Learning to be Lonely
This may come as a shock to you but I, Jessica Bullett, am an extrovert...
I know this for 2 reasons:
1) It is very obvious
2) I did a test (which you can find here and it will take up at least 15 minutes of your time! )
The term extrovert is defined:
[ ek-struh-vurt, -stroh- ]
an outgoing, gregarious person.
Others define it as someone who gains their energy from being with others, compared to an introvert who gains energy from having time alone or to themselves.
I’m not good at being alone, some of you may have noticed this. Perhaps on a Wednesday afternoon when I’ve been in the office on my own all morning I might pop my head out and have a natter to folks at Wednesday Welcome, or I might have a pre-emptive chat to people at arts and craft, knowing I might spend the rest of my day alone.
I love being with people. It gives me energy and breaths life in to me. Which is why (most of the time!!) I love my job. I love working with toddlers, and carers, and kids church kids, and messy families, and parents and all the people who help with my work and the rest of the congregation! I love it.
So being stuck in, having had to cancel all of my events, knowing that I wont be in the hustle and bustle of a Sunday morning service at Grangewood again for some time. Well… like many of you, it has filled me with great sadness, and some dread.
As you probably know Michael is a social worker, which is one of the jobs classed under the ‘key worker’ status. Which means he’s at work still. Some days he works from one of our upstairs bedrooms, but he still has to go into the office for duty days, and although they are limited, he still goes out on visits, and is still working really hard. So this means Monday to Friday 9-5 I am… alone.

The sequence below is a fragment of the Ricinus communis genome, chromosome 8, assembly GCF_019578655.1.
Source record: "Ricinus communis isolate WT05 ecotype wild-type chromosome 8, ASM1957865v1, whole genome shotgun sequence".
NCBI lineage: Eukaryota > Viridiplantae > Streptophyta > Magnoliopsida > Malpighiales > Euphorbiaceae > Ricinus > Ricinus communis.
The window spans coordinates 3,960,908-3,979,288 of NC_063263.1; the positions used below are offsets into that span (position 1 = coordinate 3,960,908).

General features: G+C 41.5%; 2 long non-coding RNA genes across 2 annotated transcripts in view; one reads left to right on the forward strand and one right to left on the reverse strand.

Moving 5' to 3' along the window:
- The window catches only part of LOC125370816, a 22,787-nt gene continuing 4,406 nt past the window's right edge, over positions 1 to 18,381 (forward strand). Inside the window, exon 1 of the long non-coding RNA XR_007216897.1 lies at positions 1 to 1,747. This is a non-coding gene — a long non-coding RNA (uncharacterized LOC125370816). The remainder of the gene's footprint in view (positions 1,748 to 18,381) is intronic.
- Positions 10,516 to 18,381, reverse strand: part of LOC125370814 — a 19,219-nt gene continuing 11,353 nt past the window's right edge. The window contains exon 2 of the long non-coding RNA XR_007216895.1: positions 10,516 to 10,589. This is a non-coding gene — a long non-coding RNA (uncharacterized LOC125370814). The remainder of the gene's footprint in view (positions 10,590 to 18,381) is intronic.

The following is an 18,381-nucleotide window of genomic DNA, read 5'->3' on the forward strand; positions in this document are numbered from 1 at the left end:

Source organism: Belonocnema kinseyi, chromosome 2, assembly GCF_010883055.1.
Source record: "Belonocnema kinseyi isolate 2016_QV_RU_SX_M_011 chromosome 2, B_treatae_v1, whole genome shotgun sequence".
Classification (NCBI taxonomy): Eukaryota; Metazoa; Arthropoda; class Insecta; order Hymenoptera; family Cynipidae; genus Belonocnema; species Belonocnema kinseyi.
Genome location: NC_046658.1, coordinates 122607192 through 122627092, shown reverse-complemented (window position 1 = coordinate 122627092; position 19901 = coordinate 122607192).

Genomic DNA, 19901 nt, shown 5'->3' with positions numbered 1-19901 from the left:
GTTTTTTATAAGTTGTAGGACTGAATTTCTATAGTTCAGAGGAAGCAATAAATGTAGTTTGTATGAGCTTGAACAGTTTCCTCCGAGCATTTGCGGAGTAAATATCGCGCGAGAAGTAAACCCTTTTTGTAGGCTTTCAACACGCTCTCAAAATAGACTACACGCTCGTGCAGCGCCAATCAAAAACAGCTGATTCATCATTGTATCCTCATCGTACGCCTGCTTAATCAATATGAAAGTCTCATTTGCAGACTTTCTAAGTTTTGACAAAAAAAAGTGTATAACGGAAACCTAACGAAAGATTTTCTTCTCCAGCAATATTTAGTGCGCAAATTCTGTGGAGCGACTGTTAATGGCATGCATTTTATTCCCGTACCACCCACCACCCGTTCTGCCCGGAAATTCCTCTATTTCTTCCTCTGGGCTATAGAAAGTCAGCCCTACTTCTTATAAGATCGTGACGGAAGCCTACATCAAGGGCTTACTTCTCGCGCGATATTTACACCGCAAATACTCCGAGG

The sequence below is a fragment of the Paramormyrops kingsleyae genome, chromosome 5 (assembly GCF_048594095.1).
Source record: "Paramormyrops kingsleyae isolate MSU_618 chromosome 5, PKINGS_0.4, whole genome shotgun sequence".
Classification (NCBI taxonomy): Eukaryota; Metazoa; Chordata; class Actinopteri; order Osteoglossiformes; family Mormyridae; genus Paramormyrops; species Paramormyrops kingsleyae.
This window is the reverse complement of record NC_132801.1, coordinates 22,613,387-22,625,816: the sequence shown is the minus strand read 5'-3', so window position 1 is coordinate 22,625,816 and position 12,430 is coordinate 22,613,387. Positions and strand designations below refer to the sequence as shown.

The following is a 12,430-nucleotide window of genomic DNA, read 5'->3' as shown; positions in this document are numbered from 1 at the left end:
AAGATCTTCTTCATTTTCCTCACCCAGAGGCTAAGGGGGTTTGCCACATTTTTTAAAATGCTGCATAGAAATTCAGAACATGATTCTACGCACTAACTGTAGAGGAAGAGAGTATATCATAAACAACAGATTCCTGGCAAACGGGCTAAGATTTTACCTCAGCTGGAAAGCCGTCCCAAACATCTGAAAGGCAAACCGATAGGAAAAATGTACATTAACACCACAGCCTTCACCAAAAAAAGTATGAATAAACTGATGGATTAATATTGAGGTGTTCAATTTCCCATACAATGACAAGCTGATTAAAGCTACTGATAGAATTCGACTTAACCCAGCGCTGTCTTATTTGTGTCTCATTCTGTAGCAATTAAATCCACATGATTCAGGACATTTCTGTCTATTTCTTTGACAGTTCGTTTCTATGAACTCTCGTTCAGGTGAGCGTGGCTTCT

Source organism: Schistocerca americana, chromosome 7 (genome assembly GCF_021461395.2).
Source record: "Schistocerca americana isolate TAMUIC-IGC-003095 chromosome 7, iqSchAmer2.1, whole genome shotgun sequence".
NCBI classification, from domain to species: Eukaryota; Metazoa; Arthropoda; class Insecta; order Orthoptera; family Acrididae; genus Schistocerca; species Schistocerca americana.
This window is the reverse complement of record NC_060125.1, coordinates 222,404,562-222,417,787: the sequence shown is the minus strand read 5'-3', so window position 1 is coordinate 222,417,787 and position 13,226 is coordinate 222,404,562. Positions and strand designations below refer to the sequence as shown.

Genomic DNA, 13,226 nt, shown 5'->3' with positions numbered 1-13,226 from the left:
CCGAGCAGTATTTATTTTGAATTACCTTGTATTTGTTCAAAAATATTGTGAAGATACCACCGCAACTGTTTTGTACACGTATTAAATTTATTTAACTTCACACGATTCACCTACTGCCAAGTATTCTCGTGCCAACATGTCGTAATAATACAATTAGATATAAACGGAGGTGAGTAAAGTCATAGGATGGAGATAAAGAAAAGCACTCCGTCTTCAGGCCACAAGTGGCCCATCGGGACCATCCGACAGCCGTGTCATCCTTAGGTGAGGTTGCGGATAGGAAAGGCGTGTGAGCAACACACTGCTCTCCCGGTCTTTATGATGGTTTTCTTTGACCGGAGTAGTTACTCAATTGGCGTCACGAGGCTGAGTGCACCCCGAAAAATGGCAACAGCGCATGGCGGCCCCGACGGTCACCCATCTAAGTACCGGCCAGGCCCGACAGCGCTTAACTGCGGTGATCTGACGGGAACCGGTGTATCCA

I’ve been filling my time with lots of different things, some of you will have seen. Putting this blog up and new posts each day from people who send them, coordinating and putting together the weekly service (which is equally fun and stressful!) delivering service sheets and notices to people at Grangewood who aren’t online, and doing shopping for a few different people. Keeping up with our church families via phone and sending out videos of myself reading bed time stories!
Each week we’re virtually meeting up with the kids from kids church, which has been great fun.
These are some of the work things I’ve been doing. I’ve also been doing yoga most days, running, making hummus, growing herbs, filming myself for my friends documentary, listening to podcasts, watching Netflix for hours and hours and fortunately hanging out with Michael in the evenings.
How are there suddenly so many hours in the day?
So have I learnt to be lonely? I’ve certainly am getting a lot of practise!
I’ve been trying, over the last two weeks of lockdown to keep it at arms length, some days I’ve succeeded and others my anxiety overtakes me and sadness seeps in and they leave me struggling to do much at all. Which is probably not a side of me that many of you have seen. I don’t think I’ve got much better at being lonely, I’m not sure I ever will, but perhaps this will and is teaching me somethings...
I try to remember that, however lonely we feel - we are not alone. We are connected. Connected through our humanness, through our ability to carry on, to keep on keeping on. We are connected through our loneliness and connected through our hope. And most of all we’re connected through our great God who loves, guides, comforts and strengthens us.
There will be good days, and there will be not so good days. Some days we’ll be like the Psalmist, crying out into the wilderness, and others we will rejoice in God’s goodness.
Whether we’re high or whether we’re low, we’re together, (apart).
So keep messaging, and calling, and zooming and sending things for the blog, and doing whatever it takes to keep us connected. I miss you all and can’t wait until we’re together again!